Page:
Framehawk is a display remoting technology for mobile workers on broadband wireless connections (Wi-Fi and 4G/LTE cellular networks). Framehawk overcomes the challenges of spectral interference and multipath propagation, delivering a fluid and interactive user experience to users of virtual apps and desktops. Framehawk might be a suitable choice for users on long-haul (high latency) broadband network connections where a small amount of packet loss can degrade the user experience. We suggest using adaptive transport for this use case - for more information, see Adaptive transport.
You can use Citrix policy templates to implement Framehawk for a set of users and access scenarios in a way that is appropriate for your organization. Framehawk targets single-screen mobile use cases such as laptops and tablets. Use Framehawk where the business value of real time interactive performance justifies the extra cost in server resources and the requirement for a broadband connection.
Think of Framehawk as a software implementation of the human eye, looking at what's in the frame buffer and discerning the different types of content on the screen. What's important to the user? When areas of the screen are changing rapidly, like video or moving graphics, it doesn't matter to the human eye if some pixels are lost because they are quickly overwritten with new data.
But when it comes to static areas of the screen, such as the icons in the notification area or a toolbar, or text after scrolling to where the user wants to start reading, the human eye is fussy. A user expects those areas to be pixel perfect. Unlike protocols aiming to be technically accurate from a ones and zeros perspective, Framehawk aims to be relevant to the human being who is using the technology.
Framehawk includes a next-generation Quality of Service signal amplifier plus a time-based heat map for a finer-grained and more efficient identification of workloads. It uses autonomic, self-healing transforms in addition to data compression, and avoids retransmission of data to maintain click response, linearity, and a consistent cadence. On a lossy network connection, Framehawk can hide loss with interpolation, and the user still perceives good image quality while enjoying a more fluid experience. In addition, Framehawk algorithms intelligently distinguish between different types of packet loss. For example, random loss (send more data to compensate) versus congestion loss (don't send more data because the channel is already clogged).
The Framehawk Intent Engine in Citrix Receiver distinguishes between scrolling up or down, zooming, moving to the left or right, reading, typing, and other common actions. The engine also manages the communication back to the Virtual Delivery Agent (VDA) using a shared dictionary. If the user is trying to read, the visual quality of the text must be excellent. If the user is scrolling, it must be quick and smooth. And it has to be interruptible, so that the user is always in control of the interaction with the application or desktop.
By measuring cadence on the network connection (gearing, analogous to tension on a bicycle chain), the Framehawk logic reacts more quickly, providing a superior experience over high latency connections. This unique and patented gearing system provides constant up-to-date feedback on network conditions, allowing Framehawk to react immediately to changes in bandwidth, latency, and loss.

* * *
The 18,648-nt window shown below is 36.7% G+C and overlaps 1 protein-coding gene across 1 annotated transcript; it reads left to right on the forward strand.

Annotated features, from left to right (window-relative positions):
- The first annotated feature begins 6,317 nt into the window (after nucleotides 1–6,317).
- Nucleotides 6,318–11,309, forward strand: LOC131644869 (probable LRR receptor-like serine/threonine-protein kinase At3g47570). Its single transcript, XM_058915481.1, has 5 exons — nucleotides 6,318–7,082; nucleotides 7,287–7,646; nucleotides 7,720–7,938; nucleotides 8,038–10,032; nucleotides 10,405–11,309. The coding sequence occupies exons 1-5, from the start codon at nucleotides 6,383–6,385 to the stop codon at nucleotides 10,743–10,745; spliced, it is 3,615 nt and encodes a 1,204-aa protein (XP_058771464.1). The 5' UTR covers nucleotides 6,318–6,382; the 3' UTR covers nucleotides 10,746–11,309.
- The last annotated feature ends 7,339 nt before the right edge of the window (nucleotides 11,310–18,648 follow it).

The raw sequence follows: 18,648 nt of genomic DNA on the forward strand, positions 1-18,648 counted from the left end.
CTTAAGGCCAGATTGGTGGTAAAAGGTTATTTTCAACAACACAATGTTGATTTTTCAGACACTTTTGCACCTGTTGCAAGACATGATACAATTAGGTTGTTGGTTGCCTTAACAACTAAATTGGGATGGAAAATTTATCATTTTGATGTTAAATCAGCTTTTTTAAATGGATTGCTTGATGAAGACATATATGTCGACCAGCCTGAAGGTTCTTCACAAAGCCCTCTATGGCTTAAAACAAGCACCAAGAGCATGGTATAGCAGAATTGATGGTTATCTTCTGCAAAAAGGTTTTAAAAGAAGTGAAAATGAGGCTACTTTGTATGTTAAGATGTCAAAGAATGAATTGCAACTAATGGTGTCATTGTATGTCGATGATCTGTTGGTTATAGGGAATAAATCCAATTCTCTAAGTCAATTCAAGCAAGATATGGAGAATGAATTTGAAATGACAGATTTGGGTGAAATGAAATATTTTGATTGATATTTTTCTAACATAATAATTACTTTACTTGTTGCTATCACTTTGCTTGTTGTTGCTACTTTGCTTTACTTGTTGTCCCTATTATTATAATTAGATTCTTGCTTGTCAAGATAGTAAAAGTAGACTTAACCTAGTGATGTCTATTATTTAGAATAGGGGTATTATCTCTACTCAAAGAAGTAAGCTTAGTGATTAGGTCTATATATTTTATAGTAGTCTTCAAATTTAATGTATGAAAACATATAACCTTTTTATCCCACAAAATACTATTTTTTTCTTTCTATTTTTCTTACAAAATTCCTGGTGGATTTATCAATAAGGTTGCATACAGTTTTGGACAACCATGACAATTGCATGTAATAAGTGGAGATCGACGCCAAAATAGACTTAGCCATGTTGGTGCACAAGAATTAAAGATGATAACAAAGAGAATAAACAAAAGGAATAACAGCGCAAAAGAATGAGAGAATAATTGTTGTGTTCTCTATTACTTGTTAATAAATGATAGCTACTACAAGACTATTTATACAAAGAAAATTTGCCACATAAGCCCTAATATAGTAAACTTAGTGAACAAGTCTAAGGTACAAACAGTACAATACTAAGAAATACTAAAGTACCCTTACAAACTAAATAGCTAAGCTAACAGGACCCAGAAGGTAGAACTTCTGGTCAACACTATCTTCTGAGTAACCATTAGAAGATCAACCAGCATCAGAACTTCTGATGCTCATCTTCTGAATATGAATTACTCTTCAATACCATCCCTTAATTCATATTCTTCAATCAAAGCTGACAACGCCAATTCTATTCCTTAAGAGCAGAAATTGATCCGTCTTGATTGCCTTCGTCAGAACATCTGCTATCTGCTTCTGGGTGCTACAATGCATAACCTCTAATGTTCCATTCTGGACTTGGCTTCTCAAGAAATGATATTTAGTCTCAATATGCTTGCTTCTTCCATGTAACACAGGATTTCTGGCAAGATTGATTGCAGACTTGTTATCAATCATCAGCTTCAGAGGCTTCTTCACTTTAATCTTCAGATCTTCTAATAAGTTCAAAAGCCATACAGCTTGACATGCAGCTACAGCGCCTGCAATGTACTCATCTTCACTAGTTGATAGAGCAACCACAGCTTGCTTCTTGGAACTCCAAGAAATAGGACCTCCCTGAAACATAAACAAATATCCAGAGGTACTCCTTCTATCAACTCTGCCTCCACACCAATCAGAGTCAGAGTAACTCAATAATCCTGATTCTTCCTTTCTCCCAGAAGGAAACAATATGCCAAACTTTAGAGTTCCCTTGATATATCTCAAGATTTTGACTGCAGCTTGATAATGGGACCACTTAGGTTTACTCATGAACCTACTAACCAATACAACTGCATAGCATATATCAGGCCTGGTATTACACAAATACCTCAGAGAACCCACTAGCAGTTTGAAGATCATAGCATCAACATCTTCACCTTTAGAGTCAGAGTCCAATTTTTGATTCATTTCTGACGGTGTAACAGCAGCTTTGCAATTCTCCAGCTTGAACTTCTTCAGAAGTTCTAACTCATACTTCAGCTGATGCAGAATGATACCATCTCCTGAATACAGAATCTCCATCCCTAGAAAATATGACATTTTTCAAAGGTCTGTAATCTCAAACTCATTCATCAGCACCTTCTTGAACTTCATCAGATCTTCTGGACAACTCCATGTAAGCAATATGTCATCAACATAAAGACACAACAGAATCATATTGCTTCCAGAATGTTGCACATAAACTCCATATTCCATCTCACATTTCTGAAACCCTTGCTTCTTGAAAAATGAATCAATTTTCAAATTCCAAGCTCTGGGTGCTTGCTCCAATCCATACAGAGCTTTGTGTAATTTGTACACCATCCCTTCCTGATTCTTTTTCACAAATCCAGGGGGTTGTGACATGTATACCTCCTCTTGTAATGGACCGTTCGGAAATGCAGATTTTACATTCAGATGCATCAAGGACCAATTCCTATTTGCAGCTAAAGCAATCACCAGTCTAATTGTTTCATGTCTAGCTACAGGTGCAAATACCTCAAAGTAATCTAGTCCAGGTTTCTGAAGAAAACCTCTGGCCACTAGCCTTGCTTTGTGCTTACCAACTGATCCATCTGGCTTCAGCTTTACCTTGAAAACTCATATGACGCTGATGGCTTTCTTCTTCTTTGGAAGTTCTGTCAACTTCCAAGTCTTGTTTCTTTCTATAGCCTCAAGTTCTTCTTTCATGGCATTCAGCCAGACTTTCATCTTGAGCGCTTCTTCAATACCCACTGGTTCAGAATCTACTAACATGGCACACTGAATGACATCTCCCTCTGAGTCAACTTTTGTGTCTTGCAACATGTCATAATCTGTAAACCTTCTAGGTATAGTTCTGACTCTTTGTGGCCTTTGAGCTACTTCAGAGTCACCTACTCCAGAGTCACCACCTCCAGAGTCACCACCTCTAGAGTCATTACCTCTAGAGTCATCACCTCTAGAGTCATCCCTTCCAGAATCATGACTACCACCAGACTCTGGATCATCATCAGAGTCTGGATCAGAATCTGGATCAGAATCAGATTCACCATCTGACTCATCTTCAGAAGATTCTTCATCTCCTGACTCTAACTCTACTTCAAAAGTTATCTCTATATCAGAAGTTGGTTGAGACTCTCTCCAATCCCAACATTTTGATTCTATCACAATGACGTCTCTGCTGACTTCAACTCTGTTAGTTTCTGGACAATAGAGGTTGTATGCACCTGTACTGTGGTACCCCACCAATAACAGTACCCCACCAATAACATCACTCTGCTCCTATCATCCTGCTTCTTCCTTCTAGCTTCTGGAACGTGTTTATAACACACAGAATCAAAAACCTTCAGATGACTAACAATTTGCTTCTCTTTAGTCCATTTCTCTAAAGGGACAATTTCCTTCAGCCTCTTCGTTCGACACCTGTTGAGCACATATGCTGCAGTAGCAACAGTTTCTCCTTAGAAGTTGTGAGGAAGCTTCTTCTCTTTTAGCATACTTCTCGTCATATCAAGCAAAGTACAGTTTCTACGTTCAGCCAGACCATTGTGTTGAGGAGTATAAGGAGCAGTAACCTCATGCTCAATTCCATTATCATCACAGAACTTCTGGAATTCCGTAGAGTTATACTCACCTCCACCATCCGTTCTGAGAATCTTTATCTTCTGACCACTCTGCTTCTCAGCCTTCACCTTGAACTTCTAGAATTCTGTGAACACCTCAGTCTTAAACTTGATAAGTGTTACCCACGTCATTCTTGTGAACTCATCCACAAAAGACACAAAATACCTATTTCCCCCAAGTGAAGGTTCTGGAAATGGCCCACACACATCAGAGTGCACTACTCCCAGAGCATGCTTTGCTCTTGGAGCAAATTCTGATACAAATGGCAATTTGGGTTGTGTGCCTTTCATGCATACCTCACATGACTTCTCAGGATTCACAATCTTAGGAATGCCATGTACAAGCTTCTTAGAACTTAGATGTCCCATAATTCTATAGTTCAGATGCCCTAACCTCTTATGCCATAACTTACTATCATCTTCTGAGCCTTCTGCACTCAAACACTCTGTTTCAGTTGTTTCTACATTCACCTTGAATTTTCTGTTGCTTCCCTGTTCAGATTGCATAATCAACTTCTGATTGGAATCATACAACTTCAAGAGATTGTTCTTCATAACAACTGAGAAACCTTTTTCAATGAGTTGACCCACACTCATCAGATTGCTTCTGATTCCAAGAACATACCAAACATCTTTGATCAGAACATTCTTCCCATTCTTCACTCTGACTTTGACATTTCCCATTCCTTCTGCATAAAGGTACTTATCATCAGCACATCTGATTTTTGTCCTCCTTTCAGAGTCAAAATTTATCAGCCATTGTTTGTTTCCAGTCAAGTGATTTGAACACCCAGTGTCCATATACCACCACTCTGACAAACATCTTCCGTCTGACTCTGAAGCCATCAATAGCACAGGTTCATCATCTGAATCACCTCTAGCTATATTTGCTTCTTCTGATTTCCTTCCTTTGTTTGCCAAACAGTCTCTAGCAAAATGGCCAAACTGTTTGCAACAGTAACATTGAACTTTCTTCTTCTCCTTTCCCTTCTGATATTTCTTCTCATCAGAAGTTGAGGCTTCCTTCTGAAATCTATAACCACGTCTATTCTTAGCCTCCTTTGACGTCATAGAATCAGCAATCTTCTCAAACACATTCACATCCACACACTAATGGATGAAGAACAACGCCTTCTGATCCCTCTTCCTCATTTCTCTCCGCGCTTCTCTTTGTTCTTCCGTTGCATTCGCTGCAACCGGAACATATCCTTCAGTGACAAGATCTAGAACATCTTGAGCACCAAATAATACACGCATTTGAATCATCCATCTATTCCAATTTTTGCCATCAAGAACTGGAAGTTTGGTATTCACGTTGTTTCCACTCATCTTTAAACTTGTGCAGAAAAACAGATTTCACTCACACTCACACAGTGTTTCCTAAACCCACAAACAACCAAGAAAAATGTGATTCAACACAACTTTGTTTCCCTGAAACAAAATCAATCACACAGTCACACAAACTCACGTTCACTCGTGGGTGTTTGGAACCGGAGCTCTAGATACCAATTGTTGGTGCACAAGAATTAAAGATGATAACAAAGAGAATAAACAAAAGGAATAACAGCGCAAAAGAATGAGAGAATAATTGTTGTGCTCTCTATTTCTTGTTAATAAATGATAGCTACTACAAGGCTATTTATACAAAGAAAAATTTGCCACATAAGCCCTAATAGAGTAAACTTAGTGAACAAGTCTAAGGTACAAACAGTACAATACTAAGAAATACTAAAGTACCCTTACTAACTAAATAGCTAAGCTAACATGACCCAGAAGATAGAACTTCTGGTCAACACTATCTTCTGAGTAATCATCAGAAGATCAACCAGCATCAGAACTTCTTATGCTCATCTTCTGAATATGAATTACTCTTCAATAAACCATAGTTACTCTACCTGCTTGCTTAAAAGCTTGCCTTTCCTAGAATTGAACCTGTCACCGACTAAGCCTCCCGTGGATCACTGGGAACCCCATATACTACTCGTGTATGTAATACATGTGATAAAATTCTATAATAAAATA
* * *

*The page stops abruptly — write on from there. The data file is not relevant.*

While Thinwire has led the industry in bandwidth efficiency and is suited to a broad range of access scenarios and network conditions, it uses TCP for reliable data communications. Therefore, it must retransmit packets on a lossy or overburdened network, leading to lag in the user experience. Thinwire over an enlightened data transport (EDT) layer is available, addressing the limitations of TCP on high latency network connections.
Framehawk uses a data transport layer built on top of (User Datagram Protocol (UDP). UDP is a small part of how Framehawk overcomes lossiness, as you can see when comparing the performance of Framehawk with other UDP-based protocols. UDP provides an important foundation to the human-centric techniques that set Framehawk apart.
How much bandwidth does Framehawk require?
The meaning of broadband wireless depends on several factors, including how many users are sharing the connection, the quality of the connection, and apps being used. For optimal performance, Citrix suggests a base of 4 Mbps or 5 Mbps plus about 150 Kbps per concurrent user.
Our bandwidth recommendation for Thinwire is generally a base of 1.5 Mbps plus 150 Kbps per user. For details, see the XenApp and XenDesktop bandwidth blog). At 3% packet loss, you will find that Thinwire over TCP needs much more bandwidth than Framehawk to maintain a positive user experience.
Thinwire remains the primary display remoting channel in the ICA protocol. Framehawk is disabled by default. Citrix recommends enabling it selectively to address the broadband wireless access scenarios in your organization. Remember that Framehawk requires considerably more server resources (CPU and memory) than Thinwire.
Framehawk supports all the HDX 3D Pro use cases, both for XenApp (Server OS) and XenDesktop (Desktop OS) apps. It was validated in customer environments with 400-500 ms latency and 1-2% packet loss. Thus, providing good interactivity using typical 3D modeling apps such as AutoCAD, Siemens NX, and others. This support extends the ability to view and manipulate large CAD models while on the move, or working from an offshore location or poor network conditions. (Organizations that have a requirement to deliver 3D applications over long haul network connections are encouraged to use adaptive transport. For more information, see Adaptive transport.)
Enabling this functionality doesn't require any additional configuration tasks. When installing the VDA, select the 3DPro option at the beginning of the installation:
By using this selection, HDX uses the GPU vendor video driver rather than the Citrix video driver. It defaults to full-screen H.264 encoding over Thinwire rather than the usual default of Adaptive Display and Selective H.264 encoding.